PHOTO BY: Tejinder Singh

(L-R) Daniel Kliman, Jennifer Huang Bouey, and Paris Huang



Washington, DC – Global Strat View, a freshly minted virtual think-tank here hosted its debut event at the National Press Club, to look at the origin and rapid spread across the globe of the deadly COVID-19, the Coronavirus, since its outbreak in Wuhan, China, last December,

The question, “Is the Belt and Road Initiative (BRI) of China making it harder to contain COVID-19?,” was examined by a panel of experts as they looked at the relationship between China’s model of international development and economic statecraft with the ongoing coronavirus outbreak which has spread to more than 100 countries and infected more than 150,000 people worldwide in just a few months.

The panelists were Jennifer Huang Bouey, MD, PhD ,Senior Policy Researcher, Tang Chair in China Policy Studies, RAND Corporation; Daniel Kliman, Senior Fellow and Director, Asia-Pacific Security Program, Center for a New American Security (CNAS); and Paris Huang, White House Correspondent, Voice Of America, Chinese Branch. Nico Pandi, Jiji News Media of Japan, moderated the hour long discussion.

With 70 nations in its fold and $80 billion budget, BRI aims to connect continents and thus influenced the spread of COVID-19, said Bouey, adding, “Due to lack of a vaccine or antidote to COVID-19, Bouey said the only way out is social distancing.”

Echoing Bouey’s opinion, other experts have blamed Chinese regime’s BRI project as not only facilitating the spread through various ways but also making it difficult for those financially indebted (to China) nations to contain the spread of the virus.

Kliman, another panelist, blamed the BRI project for undermining governance in BRI partner countries, especially in developing countries. Without mincing words, Kliman said, “Chinese practices sometimes weaken governance, especially in the developing world, where you see potential for corruption, co-optation of local elites, a loss of kind of transparency.”

“Better governance, more transparency tends to help countries and governments combat epidemics, and so to the extent that you see a weakening of governance where China is operating in developing countries this may make it harder not only to detect but also to combat coronavirus going forward,” elaborated Kliman.

“China’s economic statecraft promotes putting some countries on the horns of a dilemma in terms of how they deal with this virus,” said Kliman, as those nations don’t want to antagonize the Chinese regime to whom they owe loans and find themselves in this loop of “debt trap.”

Citing the example of South Korea, one of the largest trading partners of China, Kliman said, “The South Korean government has really struggled to both address coronavirus domestically while not trying to antagonize China out of fear of economic retribution,” adding, “And this has caused political blowback against the current administration in South Korea.”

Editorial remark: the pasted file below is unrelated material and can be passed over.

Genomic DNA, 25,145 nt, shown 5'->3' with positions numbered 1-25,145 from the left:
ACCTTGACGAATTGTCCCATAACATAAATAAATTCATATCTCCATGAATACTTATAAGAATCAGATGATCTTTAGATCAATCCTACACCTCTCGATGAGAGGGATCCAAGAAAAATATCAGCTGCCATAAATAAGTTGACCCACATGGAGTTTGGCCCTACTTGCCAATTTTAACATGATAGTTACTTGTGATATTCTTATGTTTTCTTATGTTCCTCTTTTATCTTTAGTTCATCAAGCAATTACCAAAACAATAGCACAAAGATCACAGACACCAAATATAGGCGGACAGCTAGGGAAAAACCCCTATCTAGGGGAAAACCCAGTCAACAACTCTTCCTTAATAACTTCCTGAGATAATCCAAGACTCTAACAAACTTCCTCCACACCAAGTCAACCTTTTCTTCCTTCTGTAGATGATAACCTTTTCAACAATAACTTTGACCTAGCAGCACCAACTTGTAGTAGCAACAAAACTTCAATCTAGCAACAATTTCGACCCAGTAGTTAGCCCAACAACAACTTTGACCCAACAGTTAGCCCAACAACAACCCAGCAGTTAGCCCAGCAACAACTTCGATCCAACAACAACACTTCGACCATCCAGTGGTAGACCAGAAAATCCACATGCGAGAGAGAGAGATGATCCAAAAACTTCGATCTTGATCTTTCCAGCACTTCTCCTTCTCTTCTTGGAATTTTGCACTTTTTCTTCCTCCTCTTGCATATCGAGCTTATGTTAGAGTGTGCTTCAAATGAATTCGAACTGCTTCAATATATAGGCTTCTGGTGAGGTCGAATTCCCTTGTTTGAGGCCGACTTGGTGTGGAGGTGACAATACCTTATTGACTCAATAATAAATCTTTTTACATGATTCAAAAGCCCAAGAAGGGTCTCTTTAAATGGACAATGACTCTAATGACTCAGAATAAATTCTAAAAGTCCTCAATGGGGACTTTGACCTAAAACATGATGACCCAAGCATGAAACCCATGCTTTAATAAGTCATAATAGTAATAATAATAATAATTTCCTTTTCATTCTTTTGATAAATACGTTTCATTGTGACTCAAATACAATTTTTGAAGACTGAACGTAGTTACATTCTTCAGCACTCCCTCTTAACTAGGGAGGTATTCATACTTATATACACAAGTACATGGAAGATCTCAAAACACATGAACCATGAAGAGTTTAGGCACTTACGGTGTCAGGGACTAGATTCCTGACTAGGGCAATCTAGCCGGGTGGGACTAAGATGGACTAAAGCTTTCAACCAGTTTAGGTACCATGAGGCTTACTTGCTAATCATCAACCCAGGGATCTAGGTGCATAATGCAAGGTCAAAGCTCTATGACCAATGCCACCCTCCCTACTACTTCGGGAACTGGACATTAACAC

South Korea is witnessing wide-spread criticism of President Moon Jae-in over not closing its border with China in time to rein in the spread of the deadly virus.

Highlighting the influence of geopolitical equations on the international organizations, Kliman pinpointed “real-world impact of China’s co-optation of international organizations, that the World Health Organization, which China heavily influences, was fairly slow to address coronavirus.”

Criticizing the policies of the Chinese regime as the world reeled under the onslaught of a killer virus, Kliman said, “Initially, I would say, it played down the scope and need for a forceful response.” “My own take would be that there is some kind of political calculation in it, that the WHO has been slow to kind of label at a pandemic—and part out of concerns Chinese Communist Party in Beijing would see this as detrimental to China’s image.”

On the offer from the US for early cooperation to help contain the virus, Kliman said, “China was unable to cooperate with the US to combat this virus, refusing CDC (Centers for Disease Control and Prevention) help.”

“China first avoided taking responsibility, then went on offensive on the source of the virus,” said Kliman, noting that all these factors “show limitations on China’s leadership qualities for the century.”

Huang, White House Correspondent for the VOA, Chinese Branch chronologically listed the mention of COVID-19 from the White House especially President Donald Trump.

“In his State of the Union address (on February 4), President Trump did mention the COVID-19 fight in China,” noted Huang, while more recently, the Trump administration has been quite vocal and working to reign in the spread.

Huang also agreed with Kliman that under the BRI, “Chinese bring their own labor, locals are scared about the virus spreading,” while in most of the countries, “BRI brings in corruption.”

nico Pandi
Nico Pandi

The event was moderated by Nico Pandi of Jiji media (Japan) and was attended by journalists while it was also live-streamed on Facebook.

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